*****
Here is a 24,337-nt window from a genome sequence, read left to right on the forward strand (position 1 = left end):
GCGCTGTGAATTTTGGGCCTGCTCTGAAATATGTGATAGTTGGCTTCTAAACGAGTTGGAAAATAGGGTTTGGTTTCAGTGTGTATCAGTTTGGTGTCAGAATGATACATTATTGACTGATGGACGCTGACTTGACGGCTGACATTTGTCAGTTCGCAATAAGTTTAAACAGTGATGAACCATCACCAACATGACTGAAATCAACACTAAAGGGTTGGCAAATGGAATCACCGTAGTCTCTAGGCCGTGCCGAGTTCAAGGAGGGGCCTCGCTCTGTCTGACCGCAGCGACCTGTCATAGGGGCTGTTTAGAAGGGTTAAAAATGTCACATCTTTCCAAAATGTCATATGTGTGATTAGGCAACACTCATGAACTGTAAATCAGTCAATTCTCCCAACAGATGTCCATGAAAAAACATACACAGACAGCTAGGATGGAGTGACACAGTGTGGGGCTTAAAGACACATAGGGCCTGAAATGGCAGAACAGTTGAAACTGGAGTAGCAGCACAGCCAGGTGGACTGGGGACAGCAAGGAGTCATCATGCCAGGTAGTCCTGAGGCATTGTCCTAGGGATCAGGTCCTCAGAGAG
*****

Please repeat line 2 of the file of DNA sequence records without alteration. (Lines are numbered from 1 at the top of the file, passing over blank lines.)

GCGCTGTGAATTTTGGGCCTGCTCTGAAATATGTGATAGTTGGCTTCTAAACGAGTTGGAAAATAGGGTTTGGTTTCAGTGTGTATCAGTTTGGTGTCAGAATGATACATTATTGACTGATGGACGCTGACTTGACGGCTGACATTTGTCAGTTCGCAATAAGTTTAAACAGTGATGAACCATCACCAACATGACTGAAATCAACACTAAAGGGTTGGCAAATGGAATCACCGTAGTCTCTAGGCCGTGCCGAGTTCAAGGAGGGGCCTCGCTCTGTCTGACCGCAGCGACCTGTCATAGGGGCTGTTTAGAAGGGTTAAAAATGTCACATCTTTCCAAAATGTCATATGTGTGATTAGGCAACACTCATGAACTGTAAATCAGTCAATTCTCCCAACAGATGTCCATGAAAAAACATACACAGACAGCTAGGATGGAGTGACACAGTGTGGGGCTTAAAGACACATAGGGCCTGAAATGGCAGAACAGTTGAAACTGGAGTAGCAGCACAGCCAGGTGGACTGGGGACAGCAAGGAGTCATCATGCCAGGTAGTCCTGAGGCATTGTCCTAGGGATCAGGTCCTCAGAGAG